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Alfred the Great: The King and His England (Phoenix Books) Paperback – October 15, 1958

ISBN-13: 978-0226167794 ISBN-10: 0226167798 Edition: Edition Unstated
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Editorial Reviews

About the Author

Eleanor Shipley Duckett was for many years professor of classics at Smith College. Her many books include The Gateway to the Middle Ages, Anglo-Saxon Saints and Scholars, Alcuin: Friend of Charlemagne, and Saint Dunstan of Canterbury.
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Product Details

  • Series: Phoenix Books
  • Paperback: 228 pages
  • Publisher: University Of Chicago Press; Edition Unstated edition (October 15, 1958)
  • Language: English
  • ISBN-10: 0226167798
  • ISBN-13: 978-0226167794
  • Product Dimensions: 5.2 x 0.6 x 8 inches
  • Shipping Weight: 9.8 ounces (View shipping rates and policies)
  • Average Customer Review: 4.2 out of 5 stars  See all reviews (4 customer reviews)
  • Amazon Best Sellers Rank: #1,408,539 in Books (See Top 100 in Books)

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Customer Reviews

4.2 out of 5 stars
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Most Helpful Customer Reviews

45 of 46 people found the following review helpful By NBuzard@aol.com on October 9, 1997
Format: Paperback
This book is outstanding. It draw a vibrant picture of a king whose life is otherwise obscured by the mists of time. Duckett presents a picture of a man who is simultaneously legendary and very human. This book is a wonderful choice for anyone interested in medieval times or the roots of British culture. Duckett's writing style is clean and consice, free of the usual scholarly jargon. It is a must for any student of history, amature or professional.
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6 of 6 people found the following review helpful By MarkK VINE VOICE on September 11, 2008
Format: Paperback
Eleanor Shipley Duckett's biography is a useful introduction to Alfred the Great, the Wessex monarch who effectively created the kingdom of England. She begins with a description of the politics of ninth-century England, a world of maneuvering between regional kingdoms and invading Viking armies. It was in this dangerous and fluid environment that a young Alfred came of age, watching his father and two elder brothers deal with the threats Wessex faced before gaining the throne at the age of 22. From here her focus is on his struggles against the Danes, though other chapters also address his kingdom, his education, and his years after his many martial triumphs.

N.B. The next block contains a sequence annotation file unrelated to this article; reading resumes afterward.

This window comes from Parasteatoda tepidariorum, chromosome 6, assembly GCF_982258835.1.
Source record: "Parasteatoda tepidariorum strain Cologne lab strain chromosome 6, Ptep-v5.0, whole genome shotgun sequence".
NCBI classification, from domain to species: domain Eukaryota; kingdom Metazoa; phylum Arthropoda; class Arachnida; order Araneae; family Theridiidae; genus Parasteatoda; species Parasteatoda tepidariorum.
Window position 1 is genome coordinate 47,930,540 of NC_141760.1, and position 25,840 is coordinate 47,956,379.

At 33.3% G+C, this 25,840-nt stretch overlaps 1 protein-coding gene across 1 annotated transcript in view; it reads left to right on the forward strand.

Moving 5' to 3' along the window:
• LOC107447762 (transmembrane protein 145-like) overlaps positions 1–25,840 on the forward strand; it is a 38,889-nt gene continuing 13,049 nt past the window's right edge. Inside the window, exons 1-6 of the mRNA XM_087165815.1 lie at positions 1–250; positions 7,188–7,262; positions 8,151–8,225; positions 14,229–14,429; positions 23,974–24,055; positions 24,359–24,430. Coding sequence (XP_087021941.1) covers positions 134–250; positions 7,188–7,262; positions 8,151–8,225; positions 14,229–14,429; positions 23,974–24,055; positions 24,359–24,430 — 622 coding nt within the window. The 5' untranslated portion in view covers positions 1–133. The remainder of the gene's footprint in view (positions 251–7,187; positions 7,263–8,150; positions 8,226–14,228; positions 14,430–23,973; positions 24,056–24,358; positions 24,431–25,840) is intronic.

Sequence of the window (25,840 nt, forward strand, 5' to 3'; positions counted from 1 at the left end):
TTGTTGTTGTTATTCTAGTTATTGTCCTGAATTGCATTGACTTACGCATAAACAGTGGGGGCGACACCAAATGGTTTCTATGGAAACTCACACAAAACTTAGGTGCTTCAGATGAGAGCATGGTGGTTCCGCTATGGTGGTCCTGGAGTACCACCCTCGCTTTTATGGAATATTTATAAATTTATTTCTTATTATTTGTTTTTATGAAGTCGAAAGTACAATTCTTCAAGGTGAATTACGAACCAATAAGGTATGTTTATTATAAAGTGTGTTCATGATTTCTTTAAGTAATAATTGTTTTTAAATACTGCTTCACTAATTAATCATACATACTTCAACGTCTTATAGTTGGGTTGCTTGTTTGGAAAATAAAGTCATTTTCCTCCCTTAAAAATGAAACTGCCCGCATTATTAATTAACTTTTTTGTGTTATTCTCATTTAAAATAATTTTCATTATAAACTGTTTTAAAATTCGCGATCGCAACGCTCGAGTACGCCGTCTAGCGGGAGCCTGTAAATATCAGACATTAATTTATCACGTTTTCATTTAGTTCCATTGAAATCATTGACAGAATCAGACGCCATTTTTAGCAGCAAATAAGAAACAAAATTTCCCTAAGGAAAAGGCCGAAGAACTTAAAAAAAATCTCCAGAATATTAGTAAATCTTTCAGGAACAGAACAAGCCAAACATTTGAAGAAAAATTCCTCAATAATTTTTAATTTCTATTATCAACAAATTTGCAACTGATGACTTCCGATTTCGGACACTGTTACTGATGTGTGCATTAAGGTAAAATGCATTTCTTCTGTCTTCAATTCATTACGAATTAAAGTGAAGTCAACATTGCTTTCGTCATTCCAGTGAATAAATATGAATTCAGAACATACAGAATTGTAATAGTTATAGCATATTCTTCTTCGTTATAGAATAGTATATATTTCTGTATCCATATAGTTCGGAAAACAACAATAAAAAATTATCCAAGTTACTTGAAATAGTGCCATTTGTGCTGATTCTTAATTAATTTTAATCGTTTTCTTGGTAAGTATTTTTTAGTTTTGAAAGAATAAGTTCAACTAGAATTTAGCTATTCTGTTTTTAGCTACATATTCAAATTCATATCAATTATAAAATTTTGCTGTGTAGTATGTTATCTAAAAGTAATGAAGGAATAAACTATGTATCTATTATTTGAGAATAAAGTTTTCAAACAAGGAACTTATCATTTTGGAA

While enlightening, the book suffers from an excessive focus on narrative. As readable as Duckett's prose is, Her focus on recounting the chronological development of events too frequently comes at the cost of a clear understanding of Alfred's character and the significance of the developments of his life. Readers wanting to familiarize themselves with the basic details of Alfred's life will find this a useful and enjoyable book, but those seeking a more comprehensive analysis of the great Anglo-Saxon king would be better served by Richard Abels's more recent Alfred the Great: War, Culture and Kingship in Anglo-Saxon England (The Medieval World).
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8 of 9 people found the following review helpful By Atheen on August 29, 2005
Format: Paperback Verified Purchase
I chose to read a book about King Arthur followed by one on Alfred the Great. Talk about putting the post Roman period into perspective!